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A Day Without the Don

Dear journalists, pundits, and especially cable TV news producers, if you want to teach the POTUS a lesson for taking you on or excluding some of you from a briefing, try something new and innovative.

Take a day off from Donald. Don't show him, mention him, tweet at him, or report on his statements. Don't use his name, nicknames, title, or pronouns. No 'POTUS', '45', 'Cheeto Jesus', or 'Agent Orange'. Don't play clips of Spicer mentioning the prez. Just drop him out of the picture for a cycle.

You can still talk about what the government is doing, current events, the acts of various cabinet members or generals, and what governors, Congress, and mayors are up to. You can even mention the White House and 'the administration', but leave the big guy with the smallish hands alone. You'll be able to gracefully do your jobs, serve the public, and generate buzz without doing anything unprofessional or unseemly.

Imagine yourselves being like Michelle Obama for a moment. She never mentioned the guy. Try it. See what happens.


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More Political Notes

-Rick Santorum seems a somewhat likeable guy who believes several crazy, distasteful things. It may not be helpful to say his ideas are nuts, but it still is less useful to fashion him an evil man because his discriminatory views don't jive with the left, centre, or centre-right in America.

-Calling a person a 'front runner' before votes are counted is just plain wrong.  Calling one a front-runner after some votes are counted is slightly misleading.  The race isn't about who the media thinks is ahead, and it is only indirectly about who gets the most votes.  What really matters is accruing the most delegates.  In the race for a major party's nomination for POTUS, the guy with the most delegates-who-will-actually-vote-for-him-at-their-national-convention is ahead. If no delegates have been awarded, there isn't really a front-runner, no matter what polls might say.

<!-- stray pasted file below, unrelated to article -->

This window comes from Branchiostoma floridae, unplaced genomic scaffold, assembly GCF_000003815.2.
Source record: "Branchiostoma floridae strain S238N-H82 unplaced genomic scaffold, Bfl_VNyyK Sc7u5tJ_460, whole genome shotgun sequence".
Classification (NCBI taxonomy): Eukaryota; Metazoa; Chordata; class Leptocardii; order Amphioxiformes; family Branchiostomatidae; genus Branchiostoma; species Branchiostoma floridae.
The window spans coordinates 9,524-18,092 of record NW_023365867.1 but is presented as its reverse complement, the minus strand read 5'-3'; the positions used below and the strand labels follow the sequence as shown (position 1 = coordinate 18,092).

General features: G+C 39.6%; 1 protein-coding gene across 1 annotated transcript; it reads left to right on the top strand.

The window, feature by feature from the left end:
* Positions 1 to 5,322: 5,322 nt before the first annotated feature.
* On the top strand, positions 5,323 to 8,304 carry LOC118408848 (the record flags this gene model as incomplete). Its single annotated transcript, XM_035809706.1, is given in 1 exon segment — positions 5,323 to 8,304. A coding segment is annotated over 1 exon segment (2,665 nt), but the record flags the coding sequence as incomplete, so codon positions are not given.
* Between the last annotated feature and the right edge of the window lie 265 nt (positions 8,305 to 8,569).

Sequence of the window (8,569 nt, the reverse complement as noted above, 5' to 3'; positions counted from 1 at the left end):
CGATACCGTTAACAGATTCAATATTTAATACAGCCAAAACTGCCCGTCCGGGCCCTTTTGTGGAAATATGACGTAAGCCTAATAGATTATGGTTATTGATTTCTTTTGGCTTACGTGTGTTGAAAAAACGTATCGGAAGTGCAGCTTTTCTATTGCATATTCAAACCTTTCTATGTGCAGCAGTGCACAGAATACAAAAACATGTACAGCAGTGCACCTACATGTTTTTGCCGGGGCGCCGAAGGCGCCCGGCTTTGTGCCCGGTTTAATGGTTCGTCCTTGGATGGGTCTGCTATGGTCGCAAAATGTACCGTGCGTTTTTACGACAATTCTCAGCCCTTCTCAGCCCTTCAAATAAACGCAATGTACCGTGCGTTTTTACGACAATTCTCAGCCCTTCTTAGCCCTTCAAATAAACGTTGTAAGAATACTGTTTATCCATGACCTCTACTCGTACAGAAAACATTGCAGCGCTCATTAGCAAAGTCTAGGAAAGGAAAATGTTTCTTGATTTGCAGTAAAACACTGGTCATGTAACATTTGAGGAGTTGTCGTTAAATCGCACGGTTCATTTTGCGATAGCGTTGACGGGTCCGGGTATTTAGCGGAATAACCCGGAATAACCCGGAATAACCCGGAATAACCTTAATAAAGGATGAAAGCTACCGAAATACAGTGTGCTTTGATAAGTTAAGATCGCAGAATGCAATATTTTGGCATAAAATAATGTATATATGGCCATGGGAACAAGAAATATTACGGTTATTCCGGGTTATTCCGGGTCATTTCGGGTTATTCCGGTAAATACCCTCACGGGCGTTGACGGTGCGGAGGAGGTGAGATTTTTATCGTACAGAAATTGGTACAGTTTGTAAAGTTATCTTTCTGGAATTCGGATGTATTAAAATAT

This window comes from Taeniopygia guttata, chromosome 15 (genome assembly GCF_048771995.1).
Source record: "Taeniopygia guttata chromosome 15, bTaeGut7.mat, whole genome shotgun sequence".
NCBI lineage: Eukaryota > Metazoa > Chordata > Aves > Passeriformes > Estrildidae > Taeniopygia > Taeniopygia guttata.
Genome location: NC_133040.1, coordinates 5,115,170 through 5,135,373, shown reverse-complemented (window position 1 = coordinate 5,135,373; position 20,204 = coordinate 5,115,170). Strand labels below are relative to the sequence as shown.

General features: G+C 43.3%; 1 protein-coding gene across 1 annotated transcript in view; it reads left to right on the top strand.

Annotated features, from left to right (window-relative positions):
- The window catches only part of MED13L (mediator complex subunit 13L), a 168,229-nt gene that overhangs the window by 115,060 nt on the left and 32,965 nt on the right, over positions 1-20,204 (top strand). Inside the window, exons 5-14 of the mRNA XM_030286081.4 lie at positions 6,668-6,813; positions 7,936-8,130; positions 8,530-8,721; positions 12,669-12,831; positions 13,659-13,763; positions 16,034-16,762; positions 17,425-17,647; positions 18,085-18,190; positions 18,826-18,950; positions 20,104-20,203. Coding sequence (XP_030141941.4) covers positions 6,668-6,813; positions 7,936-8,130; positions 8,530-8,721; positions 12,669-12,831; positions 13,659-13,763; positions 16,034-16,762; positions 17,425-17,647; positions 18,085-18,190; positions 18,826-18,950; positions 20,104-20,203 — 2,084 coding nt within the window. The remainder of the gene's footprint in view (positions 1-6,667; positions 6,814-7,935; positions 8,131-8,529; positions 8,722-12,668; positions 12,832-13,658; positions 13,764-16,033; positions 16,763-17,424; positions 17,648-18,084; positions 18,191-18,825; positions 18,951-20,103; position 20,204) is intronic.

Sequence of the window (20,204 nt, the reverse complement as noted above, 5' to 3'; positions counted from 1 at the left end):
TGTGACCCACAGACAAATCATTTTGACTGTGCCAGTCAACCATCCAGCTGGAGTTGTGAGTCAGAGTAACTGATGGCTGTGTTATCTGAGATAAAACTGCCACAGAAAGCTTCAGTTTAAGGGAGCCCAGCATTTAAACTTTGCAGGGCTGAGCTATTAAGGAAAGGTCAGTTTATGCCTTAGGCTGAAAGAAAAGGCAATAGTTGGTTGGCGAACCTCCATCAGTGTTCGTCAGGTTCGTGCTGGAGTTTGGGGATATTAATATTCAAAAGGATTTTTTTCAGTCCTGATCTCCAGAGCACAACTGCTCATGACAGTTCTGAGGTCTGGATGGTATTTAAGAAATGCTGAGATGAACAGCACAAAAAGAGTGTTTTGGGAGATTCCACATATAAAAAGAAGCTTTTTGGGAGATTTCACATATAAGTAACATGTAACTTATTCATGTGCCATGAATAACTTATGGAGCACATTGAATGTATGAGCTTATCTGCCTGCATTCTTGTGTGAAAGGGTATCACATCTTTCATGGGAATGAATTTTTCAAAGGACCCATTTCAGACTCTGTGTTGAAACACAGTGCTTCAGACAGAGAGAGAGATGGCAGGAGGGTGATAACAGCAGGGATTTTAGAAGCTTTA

-I doubt the primary process will hurt the eventual Republican nominee for POTUS all that much.…

Pointless Ruminations on the Absurd

The world around us is in no way required to conform to our expectations, beliefs, or desires. Rather, it is all but guaranteed to disappoint us, at least once or twice a lifetime. The loftier (or more deeply felt) our ideals, the more this may be true.

When we accept this incongruity and are keenly aware of it, but cannot change our thinking, absurdity steps in. The world no longer quite makes sense. It is untethered from rational or moral concerns, adrift in a bizarre joke told by no one.
Desire for normative order is often irrational and misplaced. Placing ethical constraints on amoral matters makes no sense. Yet these appear (sometimes, seemingly) inescapable conclusions. Hence the sensation of absurdity.

We can apply these incongruous demands to anything and anyone. But this is not a universal philosophy. It is a philosophy of the self, a diagnosis.

Well now.

I think I'm going to try to revive my online writing habits, outside of Facebook.

And what have I been thinking or feeling in the interim, across the last couple years or so? Well, I'm glad you asked.

In part, this.